Books Graduate school

Monday-morning link

An interesting post by Laura Miller at the National Books Critics Circle blog explaining why she chose not to participate in the recent NY Times survey on the best American novel of the last twenty-five years (and why she thinks a shortlist is generally preferable to naming a single “best” work). In the comments, people also discuss the gender imbalance of the Times list — twenty male authors, several with multiple books or multiple entries, and two female.

My school just gave out a really huge student literary prize, also aimed at fiction that somehow encapsulated the American experience. (I have such an urge to put every other word in that last clause in scare quotes.) It was judged, this time, by a panel of five men. There were five finalists; every one was male. Those I’ve read are talented writers, and I don’t mean to impugn their work at all, but there are also a hell of a lot of talented female writers in the two writing programs on campus, and it strikes me as strange that none of them were named as finalists. I think Miller is on to something when she connects the drive to identify a “best American work” with a nostalgia for the supposed (white male) American monoculture. And boy howdy, is it interesting to be reading Blood Meridian while thinking about these things.

3 Comments

  1. Some things sure haven’t changed. And it’s scary to think that many women of your generation don’t think that gender discrimination exists any longer. Not you, of course. We can talk about this more when you get here in June. And, um, just for the record, I think that you should have been on that shortlist. ahem.

  2. I’ve heard the same thing from younger women: surely there are now so many published books, so many women’s studies programs, so many recognized authors, that we can never go back to the old days of obscurity and exceptionalism? Aaaargh. It makes me want to take a copy of How to Suppress Women’s Writing and superglue it to their hair.

    The old American monoculture was a function of narrow channels. You went to Main Street to shop, and you bought what was offered. There wasn’t a lot of variety. When I was a kid, before the malls, there were 500-600 bookstores in the United States, total, and most of them were in big cities, university towns, and the Northeast. (Thank goodness for paperback racks, and book nooks in department stores.) Hardcovers and paperbacks tended to be published by separate houses, and upscale hardcover publishing was largely a game for WASP men. There was a lot more official consensus about what were and were not the important books. And if you go back and read through their reviews chronologically, you can watch writers like Georgette Heyer and Cecelia Holland gradually getting pushed out of the main review columns and into the three-sentence roundup reviews of inconsequential category romance novels.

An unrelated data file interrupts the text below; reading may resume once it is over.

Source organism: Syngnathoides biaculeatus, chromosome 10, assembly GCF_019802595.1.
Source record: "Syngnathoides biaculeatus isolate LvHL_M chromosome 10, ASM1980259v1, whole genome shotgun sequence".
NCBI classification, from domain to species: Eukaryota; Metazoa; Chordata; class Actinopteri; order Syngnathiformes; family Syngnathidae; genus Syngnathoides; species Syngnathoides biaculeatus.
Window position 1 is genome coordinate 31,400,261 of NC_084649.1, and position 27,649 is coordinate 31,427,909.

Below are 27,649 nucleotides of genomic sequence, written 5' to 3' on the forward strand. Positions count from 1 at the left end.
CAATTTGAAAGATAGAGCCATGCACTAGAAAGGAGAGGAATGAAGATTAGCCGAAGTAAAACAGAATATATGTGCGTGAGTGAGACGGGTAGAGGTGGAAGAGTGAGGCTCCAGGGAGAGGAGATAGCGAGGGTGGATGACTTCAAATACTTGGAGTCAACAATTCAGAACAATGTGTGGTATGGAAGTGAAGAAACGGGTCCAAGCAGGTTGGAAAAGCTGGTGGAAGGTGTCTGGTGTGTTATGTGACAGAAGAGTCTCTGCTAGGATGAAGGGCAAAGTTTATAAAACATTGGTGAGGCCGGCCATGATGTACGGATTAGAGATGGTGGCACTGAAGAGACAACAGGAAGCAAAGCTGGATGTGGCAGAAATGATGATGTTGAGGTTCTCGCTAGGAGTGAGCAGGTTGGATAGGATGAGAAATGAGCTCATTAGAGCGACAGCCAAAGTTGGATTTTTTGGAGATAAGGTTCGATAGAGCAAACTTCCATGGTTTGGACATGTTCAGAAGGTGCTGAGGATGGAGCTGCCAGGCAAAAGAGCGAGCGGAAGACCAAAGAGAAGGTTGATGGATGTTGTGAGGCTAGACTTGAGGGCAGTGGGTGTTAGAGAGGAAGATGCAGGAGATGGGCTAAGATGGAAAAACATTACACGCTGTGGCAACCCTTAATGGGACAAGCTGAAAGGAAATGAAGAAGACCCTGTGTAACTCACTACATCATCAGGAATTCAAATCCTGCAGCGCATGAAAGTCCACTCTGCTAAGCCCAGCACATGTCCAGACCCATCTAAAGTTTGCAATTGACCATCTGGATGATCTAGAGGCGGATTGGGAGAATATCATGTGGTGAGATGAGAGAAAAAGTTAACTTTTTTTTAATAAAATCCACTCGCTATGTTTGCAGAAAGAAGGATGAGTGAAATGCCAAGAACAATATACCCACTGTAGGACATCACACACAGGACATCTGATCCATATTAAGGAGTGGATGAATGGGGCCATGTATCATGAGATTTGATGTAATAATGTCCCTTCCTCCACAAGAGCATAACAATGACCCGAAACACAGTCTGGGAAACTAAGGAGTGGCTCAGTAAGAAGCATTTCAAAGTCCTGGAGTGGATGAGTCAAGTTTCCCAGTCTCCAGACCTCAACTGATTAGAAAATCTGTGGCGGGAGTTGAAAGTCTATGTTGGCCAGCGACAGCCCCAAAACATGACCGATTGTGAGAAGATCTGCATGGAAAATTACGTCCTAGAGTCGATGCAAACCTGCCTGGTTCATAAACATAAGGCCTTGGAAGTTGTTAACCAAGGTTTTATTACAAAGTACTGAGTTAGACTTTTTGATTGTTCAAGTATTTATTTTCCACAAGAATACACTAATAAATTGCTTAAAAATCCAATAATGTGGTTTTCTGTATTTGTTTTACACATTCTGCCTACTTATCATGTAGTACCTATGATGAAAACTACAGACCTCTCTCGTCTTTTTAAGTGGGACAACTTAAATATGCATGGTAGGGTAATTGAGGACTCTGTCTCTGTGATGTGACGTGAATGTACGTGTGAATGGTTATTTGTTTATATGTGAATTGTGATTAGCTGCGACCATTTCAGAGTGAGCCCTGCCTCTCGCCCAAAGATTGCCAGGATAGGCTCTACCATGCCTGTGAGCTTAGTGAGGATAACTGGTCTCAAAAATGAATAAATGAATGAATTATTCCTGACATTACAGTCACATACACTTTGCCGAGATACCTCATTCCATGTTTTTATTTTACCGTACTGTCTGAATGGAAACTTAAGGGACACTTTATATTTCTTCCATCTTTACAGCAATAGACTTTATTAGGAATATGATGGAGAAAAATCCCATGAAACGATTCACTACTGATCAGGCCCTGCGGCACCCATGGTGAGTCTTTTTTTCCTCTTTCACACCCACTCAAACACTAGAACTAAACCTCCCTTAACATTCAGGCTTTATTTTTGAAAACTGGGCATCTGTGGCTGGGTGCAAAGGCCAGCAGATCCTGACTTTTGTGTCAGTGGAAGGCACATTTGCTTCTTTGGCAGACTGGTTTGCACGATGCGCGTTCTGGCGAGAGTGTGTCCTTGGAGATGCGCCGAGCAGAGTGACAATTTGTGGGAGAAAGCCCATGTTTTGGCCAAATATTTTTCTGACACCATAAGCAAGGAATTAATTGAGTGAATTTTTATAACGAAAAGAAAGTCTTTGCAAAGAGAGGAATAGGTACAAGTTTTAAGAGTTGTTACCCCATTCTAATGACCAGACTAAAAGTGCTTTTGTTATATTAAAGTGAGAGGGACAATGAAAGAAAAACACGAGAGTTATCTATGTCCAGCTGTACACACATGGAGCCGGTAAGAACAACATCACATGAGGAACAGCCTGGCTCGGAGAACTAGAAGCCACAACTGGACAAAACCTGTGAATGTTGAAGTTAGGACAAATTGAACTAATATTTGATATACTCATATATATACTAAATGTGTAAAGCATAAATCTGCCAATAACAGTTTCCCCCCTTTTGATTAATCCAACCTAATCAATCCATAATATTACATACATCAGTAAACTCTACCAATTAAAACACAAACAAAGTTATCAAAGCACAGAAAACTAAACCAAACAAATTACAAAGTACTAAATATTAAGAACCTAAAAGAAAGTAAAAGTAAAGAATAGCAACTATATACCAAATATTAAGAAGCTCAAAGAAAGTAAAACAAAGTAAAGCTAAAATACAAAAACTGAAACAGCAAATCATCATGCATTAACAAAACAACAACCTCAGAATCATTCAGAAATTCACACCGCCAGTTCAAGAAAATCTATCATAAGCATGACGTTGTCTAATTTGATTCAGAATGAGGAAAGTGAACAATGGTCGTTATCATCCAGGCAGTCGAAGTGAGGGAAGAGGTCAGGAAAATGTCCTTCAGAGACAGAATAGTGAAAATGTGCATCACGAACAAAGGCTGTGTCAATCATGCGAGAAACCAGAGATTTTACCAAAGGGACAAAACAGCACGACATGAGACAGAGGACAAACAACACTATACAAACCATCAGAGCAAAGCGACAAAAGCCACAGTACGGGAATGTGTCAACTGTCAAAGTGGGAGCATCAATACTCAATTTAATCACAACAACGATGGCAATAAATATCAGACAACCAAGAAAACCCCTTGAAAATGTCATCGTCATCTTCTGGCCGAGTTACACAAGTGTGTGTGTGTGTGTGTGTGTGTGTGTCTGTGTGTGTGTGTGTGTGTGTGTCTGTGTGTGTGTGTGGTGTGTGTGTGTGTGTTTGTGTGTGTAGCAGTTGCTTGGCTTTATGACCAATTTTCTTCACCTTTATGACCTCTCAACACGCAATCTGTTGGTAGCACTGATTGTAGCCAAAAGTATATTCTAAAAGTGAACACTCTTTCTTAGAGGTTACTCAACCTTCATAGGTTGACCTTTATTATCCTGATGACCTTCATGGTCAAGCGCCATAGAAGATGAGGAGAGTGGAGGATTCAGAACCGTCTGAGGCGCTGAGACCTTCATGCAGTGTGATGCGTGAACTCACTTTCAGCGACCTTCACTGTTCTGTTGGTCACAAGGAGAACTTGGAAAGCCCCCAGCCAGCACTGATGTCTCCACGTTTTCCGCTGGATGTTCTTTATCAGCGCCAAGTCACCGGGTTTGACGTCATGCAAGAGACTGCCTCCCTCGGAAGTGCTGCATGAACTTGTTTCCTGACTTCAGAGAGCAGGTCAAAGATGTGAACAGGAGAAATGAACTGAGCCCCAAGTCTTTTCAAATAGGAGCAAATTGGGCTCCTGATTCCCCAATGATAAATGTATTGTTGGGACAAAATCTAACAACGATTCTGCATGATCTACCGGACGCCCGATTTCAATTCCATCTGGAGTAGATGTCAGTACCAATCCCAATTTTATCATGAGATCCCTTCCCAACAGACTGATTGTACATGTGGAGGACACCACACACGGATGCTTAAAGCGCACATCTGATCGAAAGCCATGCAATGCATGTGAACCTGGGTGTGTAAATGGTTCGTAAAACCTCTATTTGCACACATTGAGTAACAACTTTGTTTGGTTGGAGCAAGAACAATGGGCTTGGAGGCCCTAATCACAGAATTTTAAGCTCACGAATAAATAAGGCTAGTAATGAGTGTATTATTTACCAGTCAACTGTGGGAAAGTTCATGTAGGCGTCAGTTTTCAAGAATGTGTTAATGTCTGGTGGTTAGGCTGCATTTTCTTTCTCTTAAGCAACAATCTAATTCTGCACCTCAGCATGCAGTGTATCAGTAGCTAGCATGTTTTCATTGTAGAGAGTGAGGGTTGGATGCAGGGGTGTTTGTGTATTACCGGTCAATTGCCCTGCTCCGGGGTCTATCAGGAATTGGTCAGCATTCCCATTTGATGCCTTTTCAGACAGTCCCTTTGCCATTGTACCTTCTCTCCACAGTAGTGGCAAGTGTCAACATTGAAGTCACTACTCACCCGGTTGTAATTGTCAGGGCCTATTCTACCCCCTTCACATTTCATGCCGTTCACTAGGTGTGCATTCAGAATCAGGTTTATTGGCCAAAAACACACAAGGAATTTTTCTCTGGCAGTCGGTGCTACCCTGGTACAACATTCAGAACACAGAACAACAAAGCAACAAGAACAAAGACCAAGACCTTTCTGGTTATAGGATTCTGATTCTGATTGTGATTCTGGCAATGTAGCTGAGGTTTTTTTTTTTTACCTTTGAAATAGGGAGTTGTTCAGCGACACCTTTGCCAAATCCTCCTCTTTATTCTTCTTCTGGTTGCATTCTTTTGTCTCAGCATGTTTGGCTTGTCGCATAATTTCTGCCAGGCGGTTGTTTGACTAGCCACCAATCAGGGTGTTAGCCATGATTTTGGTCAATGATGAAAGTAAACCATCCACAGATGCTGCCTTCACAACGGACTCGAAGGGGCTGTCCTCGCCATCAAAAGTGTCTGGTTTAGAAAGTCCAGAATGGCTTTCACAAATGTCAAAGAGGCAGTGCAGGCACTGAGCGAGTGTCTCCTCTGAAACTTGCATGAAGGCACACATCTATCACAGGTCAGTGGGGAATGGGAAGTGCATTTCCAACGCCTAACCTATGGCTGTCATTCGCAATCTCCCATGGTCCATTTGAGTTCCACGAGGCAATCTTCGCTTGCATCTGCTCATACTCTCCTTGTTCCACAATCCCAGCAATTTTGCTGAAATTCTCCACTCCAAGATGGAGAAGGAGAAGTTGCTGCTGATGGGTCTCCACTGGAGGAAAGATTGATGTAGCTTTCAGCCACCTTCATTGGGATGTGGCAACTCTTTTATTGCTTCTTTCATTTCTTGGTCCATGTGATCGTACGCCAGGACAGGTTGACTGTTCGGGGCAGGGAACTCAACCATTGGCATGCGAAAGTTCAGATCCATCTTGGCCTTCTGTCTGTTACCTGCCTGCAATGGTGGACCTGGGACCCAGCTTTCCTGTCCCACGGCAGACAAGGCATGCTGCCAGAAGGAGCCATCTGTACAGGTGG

Even now, even now. I have to wonder why so many ambitious, literarily meritorious male novelists get treated like they have tenure after only two or three books, but Francine Prose is still getting treated like adjunct faculty.

    Have you ever noticed how often, in lists of the best & most influential, there’ll be two women? Not one; that looks too paltry, and raises the question of female representation. Not three; that makes it look like books by women are, y’know, some kind of thing. Like they’re not the exception. Besides, they’d be occupying too many slots. So it’s two. You get (say) Aphra Behn and Jane Austen; but if you add Wollstonecraft or Bradstreet or one of the Brontes, Aphra Behn has to go. If you’re doing moderns you can have (say) Willa Cather and Virginia Woolfe; but adding Toni Morrison will make Willa Cather to drop from the list, and may cause a black male author to disappear as well.

    I’ve started thinking of the Two Notable Female Authors as the equivalent of the canonical Two Beers, which is the quantity claimed by injured drunks when EMTs ask them how much they’ve had to drink. That is: it’s the smallest possible quantity they think will sound plausible.

  3. I’ve started thinking of the Two Notable Female Authors as the equivalent of the canonical Two Beers, which is the quantity claimed by injured drunks when EMTs ask them how much they’ve had to drink. That is: it’s the smallest possible quantity they think will sound plausible.

    That’s frighteningly apt. (And also makes me want to start a band called The Two Notable Female Authors.)

    I was also disappointed to note that A. O. Scott’s essay on the survey results barely mentions gender — he’s careful to cite more names of female authors when discussing writers who might have been named to the list, but, again, never quite as many female as male. And here’s part of his paragraph on the lack of younger writers on the list:

    In sifting through the responses, I was surprised at how few of the highly praised, boldly ambitious books by younger writers — by which I mean writers under 50 — were mentioned. One vote each for “The Corrections” and “The Amazing Adventures of Kavalier & Clay,” none for “Infinite Jest” or “The Fortress of Solitude,” a single vote for Richard Powers, none for William T. Vollmann, and so on.

    A grand total of… zero Notable Female Authors. Oh yeah, gender discrimination is a thing of the past.

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